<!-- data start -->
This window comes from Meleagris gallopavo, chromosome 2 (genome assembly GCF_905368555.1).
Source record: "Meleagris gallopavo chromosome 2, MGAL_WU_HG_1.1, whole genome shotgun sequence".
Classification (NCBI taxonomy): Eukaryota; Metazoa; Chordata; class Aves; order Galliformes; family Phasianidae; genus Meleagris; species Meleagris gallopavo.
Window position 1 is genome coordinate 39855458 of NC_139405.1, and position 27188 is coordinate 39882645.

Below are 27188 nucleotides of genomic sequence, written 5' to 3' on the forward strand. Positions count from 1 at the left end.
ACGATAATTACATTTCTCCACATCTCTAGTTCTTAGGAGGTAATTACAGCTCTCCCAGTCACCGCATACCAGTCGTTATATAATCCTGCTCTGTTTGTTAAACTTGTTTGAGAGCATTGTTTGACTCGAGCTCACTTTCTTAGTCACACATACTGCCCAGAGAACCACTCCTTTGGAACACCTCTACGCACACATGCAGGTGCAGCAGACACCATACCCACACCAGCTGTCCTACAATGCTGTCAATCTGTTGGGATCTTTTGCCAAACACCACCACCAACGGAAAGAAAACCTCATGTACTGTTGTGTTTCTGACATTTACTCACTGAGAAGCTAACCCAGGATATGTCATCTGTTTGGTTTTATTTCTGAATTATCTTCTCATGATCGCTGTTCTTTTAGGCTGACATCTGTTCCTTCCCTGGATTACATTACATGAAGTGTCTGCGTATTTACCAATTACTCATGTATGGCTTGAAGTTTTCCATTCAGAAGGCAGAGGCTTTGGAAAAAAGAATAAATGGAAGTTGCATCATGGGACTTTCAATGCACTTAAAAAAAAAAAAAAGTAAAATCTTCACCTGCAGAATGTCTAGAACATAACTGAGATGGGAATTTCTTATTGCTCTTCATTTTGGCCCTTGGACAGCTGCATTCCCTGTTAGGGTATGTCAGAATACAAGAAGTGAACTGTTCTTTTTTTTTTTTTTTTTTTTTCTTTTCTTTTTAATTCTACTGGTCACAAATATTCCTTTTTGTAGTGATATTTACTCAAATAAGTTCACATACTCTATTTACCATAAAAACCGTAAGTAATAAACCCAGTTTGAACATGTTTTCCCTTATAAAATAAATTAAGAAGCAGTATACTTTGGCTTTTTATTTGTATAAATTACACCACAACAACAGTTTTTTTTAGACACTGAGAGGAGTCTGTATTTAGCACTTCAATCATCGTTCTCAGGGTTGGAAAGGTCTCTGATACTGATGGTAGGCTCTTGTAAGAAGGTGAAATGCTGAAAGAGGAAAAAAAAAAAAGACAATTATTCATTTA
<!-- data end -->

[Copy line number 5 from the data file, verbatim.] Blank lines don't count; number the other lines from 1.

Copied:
Below are 27188 nucleotides of genomic sequence, written 5' to 3' on the forward strand. Positions count from 1 at the left end.